• The second goal is to use the understandings of the first goal to develop instructions and guidelines that enact, promote, and advocate physical fitness.

In reality, if you know how your body responds to short-time (acute) physical activity and how it adapts that short-time physical activity over an extended period, you will be able to maximize the benefits of exercise for health and fitness. This is the primary goal of exercise physiology.

Areas of Exercise Physiology

There are a lot of areas of exercise physiology

  • Effects of various exercises on various systems of the body
  • Relationship of energy metabolism to performance
  • The effectiveness of training programs
  • Effects of environmental factors
  • Effects of individual differences on fitness development and performance
  • Identification of factors that limit performance
  • The effectiveness of various rehabilitation programs
  • Ergogenic aids and exercise
  • Health and therapeutic effects associated with exercise
  • Effects of nutrition on performance

Scopes and Benefits of Exercise Physiology

The scope of exercise physiology covers every human being of the world. A healthy individual with no disease can be benefitted from exercise physiology. However, the patients of metabolic, rheumatoid, orthopedic, cardiovascular, pulmonary, or neuromuscular diseases are the real beneficiary of this field of study. Here are some other scopes of exercise physiology.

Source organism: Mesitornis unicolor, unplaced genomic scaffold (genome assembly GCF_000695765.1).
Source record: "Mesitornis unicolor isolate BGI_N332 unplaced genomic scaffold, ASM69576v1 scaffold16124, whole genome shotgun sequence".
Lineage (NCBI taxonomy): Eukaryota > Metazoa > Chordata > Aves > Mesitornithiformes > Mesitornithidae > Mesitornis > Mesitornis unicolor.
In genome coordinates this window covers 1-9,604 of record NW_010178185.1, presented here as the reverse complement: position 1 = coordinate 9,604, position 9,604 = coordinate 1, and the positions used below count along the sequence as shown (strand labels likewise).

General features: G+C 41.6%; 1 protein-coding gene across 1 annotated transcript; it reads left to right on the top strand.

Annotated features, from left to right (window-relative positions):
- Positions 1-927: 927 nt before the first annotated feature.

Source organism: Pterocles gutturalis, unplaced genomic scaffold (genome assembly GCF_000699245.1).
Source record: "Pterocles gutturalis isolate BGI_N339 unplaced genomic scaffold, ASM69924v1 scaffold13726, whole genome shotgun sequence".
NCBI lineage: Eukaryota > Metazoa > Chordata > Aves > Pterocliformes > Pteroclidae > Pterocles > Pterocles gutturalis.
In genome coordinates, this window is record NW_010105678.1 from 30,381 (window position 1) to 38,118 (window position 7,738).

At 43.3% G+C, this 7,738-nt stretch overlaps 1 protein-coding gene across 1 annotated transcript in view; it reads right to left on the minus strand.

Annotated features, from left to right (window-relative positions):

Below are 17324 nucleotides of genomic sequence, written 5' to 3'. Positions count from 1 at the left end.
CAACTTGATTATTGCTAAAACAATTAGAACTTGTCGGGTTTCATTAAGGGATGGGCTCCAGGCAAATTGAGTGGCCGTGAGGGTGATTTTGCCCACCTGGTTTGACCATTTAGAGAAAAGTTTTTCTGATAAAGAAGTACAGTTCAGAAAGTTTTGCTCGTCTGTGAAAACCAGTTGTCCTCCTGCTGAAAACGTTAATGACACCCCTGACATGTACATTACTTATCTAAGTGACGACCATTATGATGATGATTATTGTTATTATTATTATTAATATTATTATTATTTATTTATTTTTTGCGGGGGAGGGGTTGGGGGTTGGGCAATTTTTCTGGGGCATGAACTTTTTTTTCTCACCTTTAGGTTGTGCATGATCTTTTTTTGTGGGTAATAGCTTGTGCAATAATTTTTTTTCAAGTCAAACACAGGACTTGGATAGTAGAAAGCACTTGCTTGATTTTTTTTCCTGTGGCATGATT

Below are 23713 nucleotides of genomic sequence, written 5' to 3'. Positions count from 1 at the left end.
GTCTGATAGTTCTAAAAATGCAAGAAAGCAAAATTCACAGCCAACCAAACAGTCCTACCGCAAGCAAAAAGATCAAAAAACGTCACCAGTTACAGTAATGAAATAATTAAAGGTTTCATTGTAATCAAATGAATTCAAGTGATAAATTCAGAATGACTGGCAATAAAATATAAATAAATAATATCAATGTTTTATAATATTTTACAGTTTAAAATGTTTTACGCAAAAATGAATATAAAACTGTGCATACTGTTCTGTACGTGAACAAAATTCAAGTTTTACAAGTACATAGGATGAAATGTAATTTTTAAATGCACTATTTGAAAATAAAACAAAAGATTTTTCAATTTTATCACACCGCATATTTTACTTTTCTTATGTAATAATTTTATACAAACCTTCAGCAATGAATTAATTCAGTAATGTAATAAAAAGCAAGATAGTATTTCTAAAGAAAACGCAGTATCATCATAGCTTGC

• It is essential to have general knowledge of the responses of normal physiology to acute and chronic exercise if you want to prevent, manage, or rehabilitate the disease.
  • Specific treatments may alter exercise therapy. Some examples include drugs and medications, surgical procedures, radiation therapy, orthopedic bracing, casting, or splinting; dialysis, and diet therapy.
  • Heart rate and blood pressure responses to exercise can be reduced significantly by a drug called Beta-Adrenergic Blocking Agent which is commonly used to manage angina or hypertension.
  • An exercise itself can produce effects requiring alterations in other therapies the patient is receiving.

Exercise physiology or physiology of exercise is arguably the most important field of study in modern days. Being fit and healthy should be the priority of every individual, and you must exercise to be fit and healthy. Thus, physiology of exercise is a very important field of study for our health and fitness.

About the author

Michael Benedict

I’m Michael. I’m a health advocate and a former fitness trainer with a decade of experience helping men and women build their body and become the envy of others in less than a year. Being a healthcare professional, my focus is on both fitness and nutrition. Everybody knows one thing that exercises are helpful. People also know nutrition is the linchpin of healthy living. But a few people can derive the real fun without the rigors of exercise. I’m proud to tell you that I can help people get that, from buying and using to living with and enjoying! This website is a good part of my mission (to help people live well). I hope you would find my articles useful for your purposes.